Fines have been imposed on 16 shipowners over the last 10 years for pollution caused by oil, illegal discharge of sewage and illegal cleaning of vessels without obtaining approval from the Cyprus Ports Authority (CPA), it emerged on Monday.

In at least two cases the ships caused extensive pollution, according to a Transport Minister Alexis Vafeades in an official response to a written question from MP Charalambos Theopemptou regarding the controls carried out by the authorities and the management of ship waste.

The minister did not specify the amount that was dished out in fines but the document said 11 of the incidents concerned Limassol port, one the port of Vasiliko and four in Larnaca.

Vafeades also clarified that the CPA did not have jurisdiction over marinas where a large number of pleasure boats are docked.

Based on the Marpol Convention, when a ship arrives at a port, it must deliver its waste to an area specially designated for this purpose.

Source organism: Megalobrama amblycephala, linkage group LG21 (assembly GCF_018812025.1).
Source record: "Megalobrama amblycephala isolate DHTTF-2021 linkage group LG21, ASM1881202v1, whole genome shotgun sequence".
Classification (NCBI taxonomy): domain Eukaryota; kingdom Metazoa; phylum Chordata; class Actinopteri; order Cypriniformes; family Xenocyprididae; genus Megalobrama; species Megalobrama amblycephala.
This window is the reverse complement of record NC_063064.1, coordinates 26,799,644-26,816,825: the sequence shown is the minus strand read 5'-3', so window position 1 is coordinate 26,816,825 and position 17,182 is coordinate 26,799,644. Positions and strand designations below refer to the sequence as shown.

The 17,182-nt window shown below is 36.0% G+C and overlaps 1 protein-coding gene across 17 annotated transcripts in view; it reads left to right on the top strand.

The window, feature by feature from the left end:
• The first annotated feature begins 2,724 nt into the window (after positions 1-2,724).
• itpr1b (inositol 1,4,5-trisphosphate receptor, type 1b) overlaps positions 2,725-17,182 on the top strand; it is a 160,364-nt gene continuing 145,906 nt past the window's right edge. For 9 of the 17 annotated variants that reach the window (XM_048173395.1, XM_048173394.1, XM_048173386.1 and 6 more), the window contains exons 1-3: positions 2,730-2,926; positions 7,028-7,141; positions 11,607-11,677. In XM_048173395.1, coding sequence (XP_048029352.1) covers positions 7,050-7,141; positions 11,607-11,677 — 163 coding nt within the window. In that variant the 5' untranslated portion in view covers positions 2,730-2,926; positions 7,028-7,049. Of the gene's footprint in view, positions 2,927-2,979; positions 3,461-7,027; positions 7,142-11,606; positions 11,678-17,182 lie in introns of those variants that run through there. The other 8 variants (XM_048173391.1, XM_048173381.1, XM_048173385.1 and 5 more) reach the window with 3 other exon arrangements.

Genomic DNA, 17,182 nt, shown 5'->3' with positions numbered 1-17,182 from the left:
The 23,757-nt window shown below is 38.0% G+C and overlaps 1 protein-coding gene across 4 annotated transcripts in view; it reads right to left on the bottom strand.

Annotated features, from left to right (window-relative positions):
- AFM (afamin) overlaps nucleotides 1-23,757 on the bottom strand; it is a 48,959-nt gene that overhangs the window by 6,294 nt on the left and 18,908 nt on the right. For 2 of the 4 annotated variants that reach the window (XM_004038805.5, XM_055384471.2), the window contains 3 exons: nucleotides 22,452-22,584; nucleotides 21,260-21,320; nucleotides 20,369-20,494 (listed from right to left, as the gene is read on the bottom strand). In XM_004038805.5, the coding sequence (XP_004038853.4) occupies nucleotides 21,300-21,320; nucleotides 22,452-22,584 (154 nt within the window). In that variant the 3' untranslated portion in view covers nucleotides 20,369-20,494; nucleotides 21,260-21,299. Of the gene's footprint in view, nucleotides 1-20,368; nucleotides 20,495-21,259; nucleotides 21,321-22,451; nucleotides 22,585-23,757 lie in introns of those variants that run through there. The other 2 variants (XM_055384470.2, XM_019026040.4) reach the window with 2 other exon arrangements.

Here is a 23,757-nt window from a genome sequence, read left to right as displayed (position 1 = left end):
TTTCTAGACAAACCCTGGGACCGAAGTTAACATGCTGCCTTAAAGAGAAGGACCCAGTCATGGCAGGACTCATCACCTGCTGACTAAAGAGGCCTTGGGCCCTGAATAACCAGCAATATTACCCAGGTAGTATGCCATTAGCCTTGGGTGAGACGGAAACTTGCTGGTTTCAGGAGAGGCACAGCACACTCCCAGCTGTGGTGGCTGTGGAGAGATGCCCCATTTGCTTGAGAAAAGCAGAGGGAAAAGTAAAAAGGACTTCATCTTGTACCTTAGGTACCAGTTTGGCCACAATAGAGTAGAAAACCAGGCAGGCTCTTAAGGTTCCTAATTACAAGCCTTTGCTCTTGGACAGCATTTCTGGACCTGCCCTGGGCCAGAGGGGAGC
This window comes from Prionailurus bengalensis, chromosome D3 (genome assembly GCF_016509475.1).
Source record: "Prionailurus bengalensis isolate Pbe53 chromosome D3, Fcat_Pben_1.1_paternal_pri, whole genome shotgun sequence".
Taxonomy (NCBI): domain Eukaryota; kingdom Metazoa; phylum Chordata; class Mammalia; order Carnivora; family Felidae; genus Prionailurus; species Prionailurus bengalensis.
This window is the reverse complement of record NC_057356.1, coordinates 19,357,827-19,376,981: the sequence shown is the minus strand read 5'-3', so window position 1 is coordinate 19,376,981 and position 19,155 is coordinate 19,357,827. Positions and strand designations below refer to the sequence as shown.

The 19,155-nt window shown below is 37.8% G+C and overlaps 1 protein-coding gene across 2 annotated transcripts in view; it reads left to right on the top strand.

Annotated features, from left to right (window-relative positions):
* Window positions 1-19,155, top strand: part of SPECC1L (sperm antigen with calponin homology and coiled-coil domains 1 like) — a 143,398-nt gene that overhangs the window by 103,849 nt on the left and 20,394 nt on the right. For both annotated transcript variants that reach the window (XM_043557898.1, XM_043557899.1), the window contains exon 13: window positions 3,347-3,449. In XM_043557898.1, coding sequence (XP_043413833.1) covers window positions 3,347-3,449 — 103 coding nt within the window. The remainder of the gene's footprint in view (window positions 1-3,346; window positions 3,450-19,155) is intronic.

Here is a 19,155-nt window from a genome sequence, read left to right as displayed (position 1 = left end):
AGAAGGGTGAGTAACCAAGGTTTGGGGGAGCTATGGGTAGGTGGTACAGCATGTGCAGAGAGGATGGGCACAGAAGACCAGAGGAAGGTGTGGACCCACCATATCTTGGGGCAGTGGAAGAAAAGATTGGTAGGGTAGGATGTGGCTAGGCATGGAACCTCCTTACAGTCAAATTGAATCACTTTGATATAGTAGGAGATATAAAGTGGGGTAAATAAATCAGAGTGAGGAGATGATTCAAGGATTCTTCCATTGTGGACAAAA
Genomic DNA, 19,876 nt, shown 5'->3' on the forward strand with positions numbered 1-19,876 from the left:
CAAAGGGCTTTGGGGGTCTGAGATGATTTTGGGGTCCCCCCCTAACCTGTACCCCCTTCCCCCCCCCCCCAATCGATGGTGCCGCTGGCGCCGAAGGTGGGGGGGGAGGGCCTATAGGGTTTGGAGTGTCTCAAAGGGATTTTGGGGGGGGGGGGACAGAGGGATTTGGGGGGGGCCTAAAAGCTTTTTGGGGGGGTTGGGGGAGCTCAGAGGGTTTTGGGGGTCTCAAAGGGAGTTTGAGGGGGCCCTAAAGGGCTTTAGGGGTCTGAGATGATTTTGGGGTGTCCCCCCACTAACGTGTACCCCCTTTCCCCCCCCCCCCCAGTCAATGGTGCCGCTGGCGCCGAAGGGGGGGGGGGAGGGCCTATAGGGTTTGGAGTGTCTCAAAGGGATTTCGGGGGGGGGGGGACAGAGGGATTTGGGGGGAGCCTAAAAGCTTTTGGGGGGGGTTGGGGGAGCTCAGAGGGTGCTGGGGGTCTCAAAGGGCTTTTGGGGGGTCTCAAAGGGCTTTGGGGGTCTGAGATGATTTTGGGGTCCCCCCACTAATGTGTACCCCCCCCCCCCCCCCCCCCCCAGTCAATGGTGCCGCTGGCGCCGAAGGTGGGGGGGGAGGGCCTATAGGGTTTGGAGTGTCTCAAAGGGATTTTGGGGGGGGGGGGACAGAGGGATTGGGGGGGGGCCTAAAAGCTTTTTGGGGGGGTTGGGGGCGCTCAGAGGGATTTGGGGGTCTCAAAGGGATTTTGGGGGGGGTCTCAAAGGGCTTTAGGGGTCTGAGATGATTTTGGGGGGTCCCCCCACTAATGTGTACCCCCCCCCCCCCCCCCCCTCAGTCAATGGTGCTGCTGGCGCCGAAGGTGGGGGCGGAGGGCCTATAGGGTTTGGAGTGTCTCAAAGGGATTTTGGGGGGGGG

Ports are therefore required facilities for ships liquid and solid waste. The facilities should be sufficient to meet the needs of the ships using them, without causing undue delay and to prevent pollution of ports and the marine environment in general.

In Cyprus, a company has been licensed for the collection of such waste.

The minister said that within 2023 several inspections had been carried out by the CPA in all port areas and several had been carried out in collaboration with officials from the department of fisheries and the deputy ministry of shipping.

Regular inspections are carried out on vessels that remain at anchor for long periods of time, those offering services in sea port areas and boats operating coastal cruises.